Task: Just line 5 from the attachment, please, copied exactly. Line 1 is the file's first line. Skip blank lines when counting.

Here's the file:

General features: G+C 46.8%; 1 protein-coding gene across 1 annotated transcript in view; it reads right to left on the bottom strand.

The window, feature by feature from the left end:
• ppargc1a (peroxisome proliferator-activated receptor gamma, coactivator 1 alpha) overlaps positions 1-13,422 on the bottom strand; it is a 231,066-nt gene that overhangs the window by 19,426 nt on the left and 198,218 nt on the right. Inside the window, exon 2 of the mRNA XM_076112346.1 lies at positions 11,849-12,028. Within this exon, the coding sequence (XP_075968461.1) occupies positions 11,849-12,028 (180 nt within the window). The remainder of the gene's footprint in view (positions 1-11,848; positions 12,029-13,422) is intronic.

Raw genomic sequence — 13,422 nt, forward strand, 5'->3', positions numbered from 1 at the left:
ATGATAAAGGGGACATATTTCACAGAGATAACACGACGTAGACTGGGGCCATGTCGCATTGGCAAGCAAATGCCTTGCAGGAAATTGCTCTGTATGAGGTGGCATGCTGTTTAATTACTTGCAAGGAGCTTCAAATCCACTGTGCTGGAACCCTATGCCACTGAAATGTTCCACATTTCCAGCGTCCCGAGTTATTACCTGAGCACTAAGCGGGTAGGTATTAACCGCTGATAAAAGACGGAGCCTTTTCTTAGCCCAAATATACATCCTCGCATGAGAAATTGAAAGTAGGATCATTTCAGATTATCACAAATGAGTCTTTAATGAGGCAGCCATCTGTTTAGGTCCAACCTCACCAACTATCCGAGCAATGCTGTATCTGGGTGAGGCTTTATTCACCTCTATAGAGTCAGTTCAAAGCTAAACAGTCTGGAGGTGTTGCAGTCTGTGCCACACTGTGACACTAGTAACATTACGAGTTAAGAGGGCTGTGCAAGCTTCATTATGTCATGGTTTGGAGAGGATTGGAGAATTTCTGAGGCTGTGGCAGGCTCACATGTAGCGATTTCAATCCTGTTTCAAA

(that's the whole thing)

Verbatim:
ATGATAAAGGGGACATATTTCACAGAGATAACACGACGTAGACTGGGGCCATGTCGCATTGGCAAGCAAATGCCTTGCAGGAAATTGCTCTGTATGAGGTGGCATGCTGTTTAATTACTTGCAAGGAGCTTCAAATCCACTGTGCTGGAACCCTATGCCACTGAAATGTTCCACATTTCCAGCGTCCCGAGTTATTACCTGAGCACTAAGCGGGTAGGTATTAACCGCTGATAAAAGACGGAGCCTTTTCTTAGCCCAAATATACATCCTCGCATGAGAAATTGAAAGTAGGATCATTTCAGATTATCACAAATGAGTCTTTAATGAGGCAGCCATCTGTTTAGGTCCAACCTCACCAACTATCCGAGCAATGCTGTATCTGGGTGAGGCTTTATTCACCTCTATAGAGTCAGTTCAAAGCTAAACAGTCTGGAGGTGTTGCAGTCTGTGCCACACTGTGACACTAGTAACATTACGAGTTAAGAGGGCTGTGCAAGCTTCATTATGTCATGGTTTGGAGAGGATTGGAGAATTTCTGAGGCTGTGGCAGGCTCACATGTAGCGATTTCAATCCTGTTTCAAA